On Sunday, June 4, the states of Estado de México, Coahuila, and Nayarit will hold gubernatorial elections. Congressional elections will also be held in Coahuila and Nayarit states, along with city council elections in Coahuila, Nayarit, and Veracruz. The official electoral season began on Thursday, June 1, and will end at 18:00 on June 4 when polls close. All political campaigning is prohibited during this period.
Political violence (attacks, assassinations) is common in Mexico and rates typically increase in the run-up to elections, including local, statewide, and national votes. A wave of deadly political violence, including more than 70 reported attacks against candidates, shook various regions prior to the June 2015 general elections. Much of this violence is the carried out by organized crime groups, which are powerful and highly active in many areas of the country, including Estado de México.
Political rallies and protests - with the potential to turn violent - are also to be anticipated in the coming days.
The election of Estado de México is particularly significant as the gubernatorial election is seen as a key indicator for the outcome of the 2018 presidential election. Delfina Gómez of the leftist National Regeneration Movement (Morena) leads the polls in Estado de México with current projections placing her at 32 percent of the vote. Alfredo Del Mazo of the centrist Institutional Revolutionary Party (PRI) is currently in second place at 31 percent and Josefina Vázquez Mota of the conservative National Action Party (PAN) is in third place with 18 percent. Each candidate has accused the others of corruption and promised to reform state police and reduce crime.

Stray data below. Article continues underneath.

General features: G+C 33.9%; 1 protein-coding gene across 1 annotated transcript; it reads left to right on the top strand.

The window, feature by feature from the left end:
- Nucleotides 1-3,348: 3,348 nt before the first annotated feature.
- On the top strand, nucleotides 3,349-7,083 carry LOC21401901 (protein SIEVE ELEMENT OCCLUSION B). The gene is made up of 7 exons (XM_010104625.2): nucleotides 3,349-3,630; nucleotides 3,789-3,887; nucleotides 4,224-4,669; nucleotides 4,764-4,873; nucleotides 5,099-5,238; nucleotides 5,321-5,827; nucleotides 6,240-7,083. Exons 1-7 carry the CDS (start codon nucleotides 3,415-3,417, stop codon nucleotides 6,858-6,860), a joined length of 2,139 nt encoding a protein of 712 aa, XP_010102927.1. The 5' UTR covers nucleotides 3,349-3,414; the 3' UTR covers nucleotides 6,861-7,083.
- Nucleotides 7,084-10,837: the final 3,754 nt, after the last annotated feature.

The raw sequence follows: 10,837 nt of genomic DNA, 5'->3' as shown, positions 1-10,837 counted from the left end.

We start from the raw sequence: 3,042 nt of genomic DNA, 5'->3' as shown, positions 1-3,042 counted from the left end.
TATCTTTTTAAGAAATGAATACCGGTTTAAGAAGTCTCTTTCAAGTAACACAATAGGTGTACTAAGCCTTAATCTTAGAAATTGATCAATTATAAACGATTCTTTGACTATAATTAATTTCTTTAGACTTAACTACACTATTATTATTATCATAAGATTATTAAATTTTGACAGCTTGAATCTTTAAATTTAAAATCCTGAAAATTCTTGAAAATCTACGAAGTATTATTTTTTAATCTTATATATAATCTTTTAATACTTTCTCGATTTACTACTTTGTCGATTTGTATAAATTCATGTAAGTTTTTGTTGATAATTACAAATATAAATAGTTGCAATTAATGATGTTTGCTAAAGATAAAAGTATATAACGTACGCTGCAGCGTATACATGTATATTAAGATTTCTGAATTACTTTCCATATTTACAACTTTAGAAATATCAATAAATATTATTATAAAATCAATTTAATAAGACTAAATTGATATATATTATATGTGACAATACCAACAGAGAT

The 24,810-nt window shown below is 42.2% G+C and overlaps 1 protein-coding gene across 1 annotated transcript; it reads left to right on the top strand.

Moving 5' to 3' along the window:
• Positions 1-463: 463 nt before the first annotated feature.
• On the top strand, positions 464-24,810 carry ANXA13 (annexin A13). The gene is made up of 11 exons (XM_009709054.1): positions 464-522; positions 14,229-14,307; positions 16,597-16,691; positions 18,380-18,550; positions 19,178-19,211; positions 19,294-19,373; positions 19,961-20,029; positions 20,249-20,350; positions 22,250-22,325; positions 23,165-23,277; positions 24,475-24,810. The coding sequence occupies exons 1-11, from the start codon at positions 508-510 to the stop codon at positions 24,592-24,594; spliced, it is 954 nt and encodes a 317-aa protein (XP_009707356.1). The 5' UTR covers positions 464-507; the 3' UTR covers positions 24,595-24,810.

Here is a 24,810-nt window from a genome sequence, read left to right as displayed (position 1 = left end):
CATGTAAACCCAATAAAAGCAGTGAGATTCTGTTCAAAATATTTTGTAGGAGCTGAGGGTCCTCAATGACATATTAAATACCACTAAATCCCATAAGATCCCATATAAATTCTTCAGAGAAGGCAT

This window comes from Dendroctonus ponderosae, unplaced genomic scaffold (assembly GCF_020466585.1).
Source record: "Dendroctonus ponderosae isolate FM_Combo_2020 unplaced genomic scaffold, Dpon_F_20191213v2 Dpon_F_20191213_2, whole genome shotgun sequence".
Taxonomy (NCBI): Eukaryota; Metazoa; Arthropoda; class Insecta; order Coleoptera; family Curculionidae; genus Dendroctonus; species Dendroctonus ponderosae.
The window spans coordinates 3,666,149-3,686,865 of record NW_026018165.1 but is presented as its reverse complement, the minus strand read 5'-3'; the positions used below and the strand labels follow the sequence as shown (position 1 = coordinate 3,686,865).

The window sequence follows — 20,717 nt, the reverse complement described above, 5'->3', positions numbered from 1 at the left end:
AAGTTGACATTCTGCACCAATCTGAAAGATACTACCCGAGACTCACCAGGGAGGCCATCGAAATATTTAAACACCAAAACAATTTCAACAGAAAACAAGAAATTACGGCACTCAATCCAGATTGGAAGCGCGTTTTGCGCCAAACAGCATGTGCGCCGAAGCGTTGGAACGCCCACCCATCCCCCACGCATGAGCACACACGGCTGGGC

The PRI has held the governor's office in the State of Mexico for over 80 years, meaning that a Morena win would signal a significant shift in Mexican politics. The populist Andrés Manuel López Obrador of Morena is a front-runner for the presidential elections and would gain significant momentum and campaign contributions from a Morena victory in the gubernatorial election.
Individuals are advised to avoid all demonstrations and polling stations due to the risk of violence or other unrest, to keep abreast of the situation, and to avoid politically sensitive discussions in public.
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